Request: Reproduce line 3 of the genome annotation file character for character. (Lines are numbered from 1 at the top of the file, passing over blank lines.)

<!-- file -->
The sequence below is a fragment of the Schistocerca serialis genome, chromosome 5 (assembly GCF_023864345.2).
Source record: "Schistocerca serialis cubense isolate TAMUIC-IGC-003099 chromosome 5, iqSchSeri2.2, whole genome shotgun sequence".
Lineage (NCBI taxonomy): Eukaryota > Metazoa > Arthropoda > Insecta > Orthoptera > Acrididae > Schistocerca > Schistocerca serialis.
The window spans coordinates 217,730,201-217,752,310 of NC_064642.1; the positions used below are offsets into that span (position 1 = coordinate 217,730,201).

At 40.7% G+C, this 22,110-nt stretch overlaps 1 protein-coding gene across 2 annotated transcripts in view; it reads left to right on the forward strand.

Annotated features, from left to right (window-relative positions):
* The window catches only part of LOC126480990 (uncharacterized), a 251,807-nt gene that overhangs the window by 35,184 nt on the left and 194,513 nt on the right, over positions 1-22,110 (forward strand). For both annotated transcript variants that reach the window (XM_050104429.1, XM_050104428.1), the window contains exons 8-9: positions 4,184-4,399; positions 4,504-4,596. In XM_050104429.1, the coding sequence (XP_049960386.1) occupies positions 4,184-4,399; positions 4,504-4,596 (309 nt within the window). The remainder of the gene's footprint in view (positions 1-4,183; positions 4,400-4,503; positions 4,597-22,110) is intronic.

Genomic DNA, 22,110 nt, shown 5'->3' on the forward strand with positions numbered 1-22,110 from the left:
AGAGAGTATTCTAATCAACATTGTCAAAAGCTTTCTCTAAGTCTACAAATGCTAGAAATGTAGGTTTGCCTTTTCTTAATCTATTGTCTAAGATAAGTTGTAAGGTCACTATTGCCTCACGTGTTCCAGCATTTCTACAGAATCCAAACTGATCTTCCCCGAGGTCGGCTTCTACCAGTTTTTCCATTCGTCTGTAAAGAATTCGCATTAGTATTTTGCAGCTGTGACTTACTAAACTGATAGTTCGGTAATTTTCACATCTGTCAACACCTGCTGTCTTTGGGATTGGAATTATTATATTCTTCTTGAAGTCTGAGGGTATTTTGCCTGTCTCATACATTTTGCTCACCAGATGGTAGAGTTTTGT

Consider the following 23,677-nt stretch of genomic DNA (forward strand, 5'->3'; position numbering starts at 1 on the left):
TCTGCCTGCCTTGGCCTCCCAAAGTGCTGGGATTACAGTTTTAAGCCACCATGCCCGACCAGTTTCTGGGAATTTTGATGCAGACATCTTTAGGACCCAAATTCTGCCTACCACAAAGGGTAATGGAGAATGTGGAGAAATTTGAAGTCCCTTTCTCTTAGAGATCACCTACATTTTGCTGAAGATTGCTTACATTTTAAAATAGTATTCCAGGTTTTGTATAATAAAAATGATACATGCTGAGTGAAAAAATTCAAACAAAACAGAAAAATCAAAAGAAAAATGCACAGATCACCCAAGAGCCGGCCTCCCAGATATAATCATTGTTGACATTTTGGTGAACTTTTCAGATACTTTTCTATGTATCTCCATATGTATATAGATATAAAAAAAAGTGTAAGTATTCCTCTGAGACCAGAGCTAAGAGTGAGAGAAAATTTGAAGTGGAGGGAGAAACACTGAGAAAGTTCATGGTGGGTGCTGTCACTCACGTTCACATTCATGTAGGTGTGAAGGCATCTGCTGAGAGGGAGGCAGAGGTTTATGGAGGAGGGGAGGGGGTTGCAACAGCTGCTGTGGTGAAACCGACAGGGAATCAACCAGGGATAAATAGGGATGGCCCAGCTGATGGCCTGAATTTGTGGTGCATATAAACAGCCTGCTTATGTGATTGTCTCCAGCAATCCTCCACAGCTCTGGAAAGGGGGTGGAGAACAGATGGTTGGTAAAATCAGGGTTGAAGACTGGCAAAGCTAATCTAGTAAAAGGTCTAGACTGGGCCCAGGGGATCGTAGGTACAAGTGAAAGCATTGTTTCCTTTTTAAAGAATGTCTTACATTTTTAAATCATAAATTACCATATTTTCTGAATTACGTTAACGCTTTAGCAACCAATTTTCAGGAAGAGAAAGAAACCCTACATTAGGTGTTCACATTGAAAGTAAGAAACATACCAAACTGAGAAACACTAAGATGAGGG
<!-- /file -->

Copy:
Lineage (NCBI taxonomy): Eukaryota > Metazoa > Arthropoda > Insecta > Orthoptera > Acrididae > Schistocerca > Schistocerca serialis.